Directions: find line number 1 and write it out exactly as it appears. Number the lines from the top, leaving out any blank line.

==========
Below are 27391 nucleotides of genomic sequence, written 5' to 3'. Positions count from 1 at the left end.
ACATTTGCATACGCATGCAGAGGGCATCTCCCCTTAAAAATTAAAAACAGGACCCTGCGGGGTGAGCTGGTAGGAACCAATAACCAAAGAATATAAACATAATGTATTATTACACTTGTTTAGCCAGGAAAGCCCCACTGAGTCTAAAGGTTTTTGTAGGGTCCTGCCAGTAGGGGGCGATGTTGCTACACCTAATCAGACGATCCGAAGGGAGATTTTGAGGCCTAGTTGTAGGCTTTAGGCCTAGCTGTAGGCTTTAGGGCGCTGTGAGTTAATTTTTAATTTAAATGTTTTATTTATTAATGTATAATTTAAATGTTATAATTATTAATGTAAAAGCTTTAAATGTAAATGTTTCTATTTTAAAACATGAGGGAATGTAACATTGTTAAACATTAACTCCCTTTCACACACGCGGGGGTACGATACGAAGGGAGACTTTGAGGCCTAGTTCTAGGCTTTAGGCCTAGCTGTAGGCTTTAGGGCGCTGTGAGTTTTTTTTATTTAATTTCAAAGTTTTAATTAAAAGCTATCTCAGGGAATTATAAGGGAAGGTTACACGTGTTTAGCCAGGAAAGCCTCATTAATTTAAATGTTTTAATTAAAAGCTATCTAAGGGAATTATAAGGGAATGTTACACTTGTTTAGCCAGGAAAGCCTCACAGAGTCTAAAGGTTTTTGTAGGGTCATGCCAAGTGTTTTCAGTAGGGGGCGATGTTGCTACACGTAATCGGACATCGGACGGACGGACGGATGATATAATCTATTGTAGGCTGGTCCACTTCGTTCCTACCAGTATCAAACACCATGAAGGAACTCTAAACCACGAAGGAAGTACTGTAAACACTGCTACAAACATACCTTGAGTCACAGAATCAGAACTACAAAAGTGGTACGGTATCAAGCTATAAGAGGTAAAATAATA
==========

Below are 27391 nucleotides of genomic sequence, written 5' to 3'. Positions count from 1 at the left end.